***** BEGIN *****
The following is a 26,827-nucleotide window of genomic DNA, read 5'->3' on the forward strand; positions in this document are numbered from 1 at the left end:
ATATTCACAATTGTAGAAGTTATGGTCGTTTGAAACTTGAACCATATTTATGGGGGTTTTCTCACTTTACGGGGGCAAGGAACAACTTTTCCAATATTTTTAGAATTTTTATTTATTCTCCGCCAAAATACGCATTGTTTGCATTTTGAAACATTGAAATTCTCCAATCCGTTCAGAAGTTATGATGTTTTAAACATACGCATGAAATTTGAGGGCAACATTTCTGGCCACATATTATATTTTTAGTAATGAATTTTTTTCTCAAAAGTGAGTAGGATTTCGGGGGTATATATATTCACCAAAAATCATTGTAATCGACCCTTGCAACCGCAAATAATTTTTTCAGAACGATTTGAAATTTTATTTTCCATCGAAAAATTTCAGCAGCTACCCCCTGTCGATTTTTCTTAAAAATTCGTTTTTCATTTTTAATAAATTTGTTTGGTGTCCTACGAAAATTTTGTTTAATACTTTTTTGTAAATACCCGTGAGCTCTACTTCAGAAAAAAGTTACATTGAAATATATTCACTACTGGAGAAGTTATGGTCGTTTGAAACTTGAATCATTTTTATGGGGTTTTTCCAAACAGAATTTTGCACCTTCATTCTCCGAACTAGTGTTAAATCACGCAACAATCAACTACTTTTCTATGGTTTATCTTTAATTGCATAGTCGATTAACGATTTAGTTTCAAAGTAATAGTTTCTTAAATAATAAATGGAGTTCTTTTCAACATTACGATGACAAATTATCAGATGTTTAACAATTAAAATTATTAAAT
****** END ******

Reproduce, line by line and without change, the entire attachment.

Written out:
The following is a 26,827-nucleotide window of genomic DNA, read 5'->3' on the forward strand; positions in this document are numbered from 1 at the left end:
ATATTCACAATTGTAGAAGTTATGGTCGTTTGAAACTTGAACCATATTTATGGGGGTTTTCTCACTTTACGGGGGCAAGGAACAACTTTTCCAATATTTTTAGAATTTTTATTTATTCTCCGCCAAAATACGCATTGTTTGCATTTTGAAACATTGAAATTCTCCAATCCGTTCAGAAGTTATGATGTTTTAAACATACGCATGAAATTTGAGGGCAACATTTCTGGCCACATATTATATTTTTAGTAATGAATTTTTTTCTCAAAAGTGAGTAGGATTTCGGGGGTATATATATTCACCAAAAATCATTGTAATCGACCCTTGCAACCGCAAATAATTTTTTCAGAACGATTTGAAATTTTATTTTCCATCGAAAAATTTCAGCAGCTACCCCCTGTCGATTTTTCTTAAAAATTCGTTTTTCATTTTTAATAAATTTGTTTGGTGTCCTACGAAAATTTTGTTTAATACTTTTTTGTAAATACCCGTGAGCTCTACTTCAGAAAAAAGTTACATTGAAATATATTCACTACTGGAGAAGTTATGGTCGTTTGAAACTTGAATCATTTTTATGGGGTTTTTCCAAACAGAATTTTGCACCTTCATTCTCCGAACTAGTGTTAAATCACGCAACAATCAACTACTTTTCTATGGTTTATCTTTAATTGCATAGTCGATTAACGATTTAGTTTCAAAGTAATAGTTTCTTAAATAATAAATGGAGTTCTTTTCAACATTACGATGACAAATTATCAGATGTTTAACAATTAAAATTATTAAAT